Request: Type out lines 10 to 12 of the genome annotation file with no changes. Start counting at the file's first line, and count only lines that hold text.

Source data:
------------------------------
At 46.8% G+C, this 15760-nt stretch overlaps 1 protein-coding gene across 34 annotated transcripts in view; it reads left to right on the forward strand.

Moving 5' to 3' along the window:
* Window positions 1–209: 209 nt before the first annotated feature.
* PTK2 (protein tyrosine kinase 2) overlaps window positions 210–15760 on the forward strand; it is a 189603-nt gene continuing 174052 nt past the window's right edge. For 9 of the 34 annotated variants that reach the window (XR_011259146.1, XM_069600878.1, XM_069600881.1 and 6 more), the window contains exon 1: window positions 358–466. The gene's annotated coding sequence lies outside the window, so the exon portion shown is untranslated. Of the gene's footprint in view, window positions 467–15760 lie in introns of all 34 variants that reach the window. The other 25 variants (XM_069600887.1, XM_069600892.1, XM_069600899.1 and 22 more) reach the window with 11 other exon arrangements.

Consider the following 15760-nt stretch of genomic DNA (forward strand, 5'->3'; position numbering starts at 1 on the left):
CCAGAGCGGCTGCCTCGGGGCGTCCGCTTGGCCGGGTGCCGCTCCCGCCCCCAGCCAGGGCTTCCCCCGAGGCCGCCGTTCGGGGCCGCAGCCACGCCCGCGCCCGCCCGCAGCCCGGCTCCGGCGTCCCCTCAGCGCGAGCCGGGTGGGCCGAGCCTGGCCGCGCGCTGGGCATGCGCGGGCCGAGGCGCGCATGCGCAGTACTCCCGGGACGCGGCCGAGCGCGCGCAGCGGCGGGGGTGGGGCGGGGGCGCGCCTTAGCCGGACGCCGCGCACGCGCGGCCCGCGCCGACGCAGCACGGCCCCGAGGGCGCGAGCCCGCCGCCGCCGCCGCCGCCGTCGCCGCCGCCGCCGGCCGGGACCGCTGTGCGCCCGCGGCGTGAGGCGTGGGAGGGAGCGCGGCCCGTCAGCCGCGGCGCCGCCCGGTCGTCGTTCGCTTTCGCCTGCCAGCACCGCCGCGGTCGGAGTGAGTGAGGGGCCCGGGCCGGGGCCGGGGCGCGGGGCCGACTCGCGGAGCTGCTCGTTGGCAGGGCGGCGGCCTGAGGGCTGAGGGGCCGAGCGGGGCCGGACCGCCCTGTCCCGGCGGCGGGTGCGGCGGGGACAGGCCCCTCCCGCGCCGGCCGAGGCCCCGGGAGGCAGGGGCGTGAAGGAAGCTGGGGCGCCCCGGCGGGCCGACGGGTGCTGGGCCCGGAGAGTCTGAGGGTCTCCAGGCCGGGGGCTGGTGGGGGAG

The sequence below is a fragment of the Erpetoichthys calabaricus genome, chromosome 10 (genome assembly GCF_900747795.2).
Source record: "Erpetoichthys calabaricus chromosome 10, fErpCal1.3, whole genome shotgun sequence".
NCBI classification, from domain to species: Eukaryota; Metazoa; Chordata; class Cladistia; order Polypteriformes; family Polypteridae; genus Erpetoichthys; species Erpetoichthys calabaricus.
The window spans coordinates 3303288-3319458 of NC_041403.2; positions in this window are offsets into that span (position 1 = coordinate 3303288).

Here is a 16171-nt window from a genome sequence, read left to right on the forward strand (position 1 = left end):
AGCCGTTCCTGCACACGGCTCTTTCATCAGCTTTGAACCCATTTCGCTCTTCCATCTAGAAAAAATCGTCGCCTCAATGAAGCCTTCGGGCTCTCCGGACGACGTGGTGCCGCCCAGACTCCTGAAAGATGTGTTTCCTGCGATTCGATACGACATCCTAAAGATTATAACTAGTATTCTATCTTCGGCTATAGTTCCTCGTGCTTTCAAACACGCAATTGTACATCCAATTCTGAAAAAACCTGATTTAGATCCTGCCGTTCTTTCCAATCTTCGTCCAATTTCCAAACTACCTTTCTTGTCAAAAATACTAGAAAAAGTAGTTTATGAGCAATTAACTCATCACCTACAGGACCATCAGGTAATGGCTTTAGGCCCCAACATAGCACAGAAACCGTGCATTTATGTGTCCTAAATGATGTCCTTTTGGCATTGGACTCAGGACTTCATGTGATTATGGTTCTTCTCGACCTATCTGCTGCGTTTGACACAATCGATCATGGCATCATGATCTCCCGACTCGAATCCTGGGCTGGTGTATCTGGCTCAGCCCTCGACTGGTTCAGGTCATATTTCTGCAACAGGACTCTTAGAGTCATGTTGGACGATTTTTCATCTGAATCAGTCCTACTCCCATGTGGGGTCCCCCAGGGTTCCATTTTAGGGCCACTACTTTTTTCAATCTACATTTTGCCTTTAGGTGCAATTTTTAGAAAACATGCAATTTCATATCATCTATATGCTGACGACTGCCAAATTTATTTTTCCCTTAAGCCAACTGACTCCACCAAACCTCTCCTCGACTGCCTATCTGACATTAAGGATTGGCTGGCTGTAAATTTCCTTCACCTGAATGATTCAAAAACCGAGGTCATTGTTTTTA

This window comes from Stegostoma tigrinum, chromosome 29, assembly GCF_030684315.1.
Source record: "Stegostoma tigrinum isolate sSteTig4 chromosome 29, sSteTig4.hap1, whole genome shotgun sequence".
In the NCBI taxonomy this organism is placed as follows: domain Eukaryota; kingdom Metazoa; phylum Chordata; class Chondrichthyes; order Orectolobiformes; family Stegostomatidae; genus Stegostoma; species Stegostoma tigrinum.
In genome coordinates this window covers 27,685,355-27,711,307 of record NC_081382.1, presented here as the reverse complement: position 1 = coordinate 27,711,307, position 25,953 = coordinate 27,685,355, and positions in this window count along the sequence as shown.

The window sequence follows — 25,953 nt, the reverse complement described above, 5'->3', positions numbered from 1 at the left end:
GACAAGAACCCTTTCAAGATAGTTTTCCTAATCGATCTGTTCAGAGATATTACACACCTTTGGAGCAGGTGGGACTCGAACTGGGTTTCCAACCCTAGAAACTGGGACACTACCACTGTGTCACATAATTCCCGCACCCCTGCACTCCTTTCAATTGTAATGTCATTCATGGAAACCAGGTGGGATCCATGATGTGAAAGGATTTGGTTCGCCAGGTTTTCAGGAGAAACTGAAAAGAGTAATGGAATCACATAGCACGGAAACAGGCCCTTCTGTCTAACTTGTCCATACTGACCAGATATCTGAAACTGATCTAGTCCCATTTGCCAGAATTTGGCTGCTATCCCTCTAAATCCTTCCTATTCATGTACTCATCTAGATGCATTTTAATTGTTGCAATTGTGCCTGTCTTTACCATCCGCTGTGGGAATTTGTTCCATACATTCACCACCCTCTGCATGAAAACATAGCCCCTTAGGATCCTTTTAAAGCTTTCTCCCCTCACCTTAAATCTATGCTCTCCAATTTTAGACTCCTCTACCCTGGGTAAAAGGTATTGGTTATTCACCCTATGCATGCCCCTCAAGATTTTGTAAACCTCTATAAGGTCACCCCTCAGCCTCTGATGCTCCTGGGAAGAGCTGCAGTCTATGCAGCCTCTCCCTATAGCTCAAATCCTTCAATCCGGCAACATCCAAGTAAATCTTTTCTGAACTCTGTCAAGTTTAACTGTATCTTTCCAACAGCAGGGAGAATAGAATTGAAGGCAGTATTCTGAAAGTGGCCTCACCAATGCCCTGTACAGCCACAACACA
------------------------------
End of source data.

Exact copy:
The window spans coordinates 3303288-3319458 of NC_041403.2; positions in this window are offsets into that span (position 1 = coordinate 3303288).

Here is a 16171-nt window from a genome sequence, read left to right on the forward strand (position 1 = left end):
AGCCGTTCCTGCACACGGCTCTTTCATCAGCTTTGAACCCATTTCGCTCTTCCATCTAGAAAAAATCGTCGCCTCAATGAAGCCTTCGGGCTCTCCGGACGACGTGGTGCCGCCCAGACTCCTGAAAGATGTGTTTCCTGCGATTCGATACGACATCCTAAAGATTATAACTAGTATTCTATCTTCGGCTATAGTTCCTCGTGCTTTCAAACACGCAATTGTACATCCAATTCTGAAAAAACCTGATTTAGATCCTGCCGTTCTTTCCAATCTTCGTCCAATTTCCAAACTACCTTTCTTGTCAAAAATACTAGAAAAAGTAGTTTATGAGCAATTAACTCATCACCTACAGGACCATCAGGTAATGGCTTTAGGCCCCAACATAGCACAGAAACCGTGCATTTATGTGTCCTAAATGATGTCCTTTTGGCATTGGACTCAGGACTTCATGTGATTATGGTTCTTCTCGACCTATCTGCTGCGTTTGACACAATCGATCATGGCATCATGATCTCCCGACTCGAATCCTGGGCTGGTGTATCTGGCTCAGCCCTCGACTGGTTCAGGTCATATTTCTGCAACAGGACTCTTAGAGTCATGTTGGACGATTTTTCATCTGAATCAGTCCTACTCCCATGTGGGGTCCCCCAGGGTTCCATTTTAGGGCCACTACTTTTTTCAATCTACATTTTGCCTTTAGGTGCAATTTTTAGAAAACATGCAATTTCATATCATCTATATGCTGACGACTGCCAAATTTATTTTTCCCTTAAGCCAACTGACTCCACCAAACCTCTCCTCGACTGCCTATCTGACATTAAGGATTGGCTGGCTGTAAATTTCCTTCACCTGAATGATTCAAAAACCGAGGTCATTGTTTTTA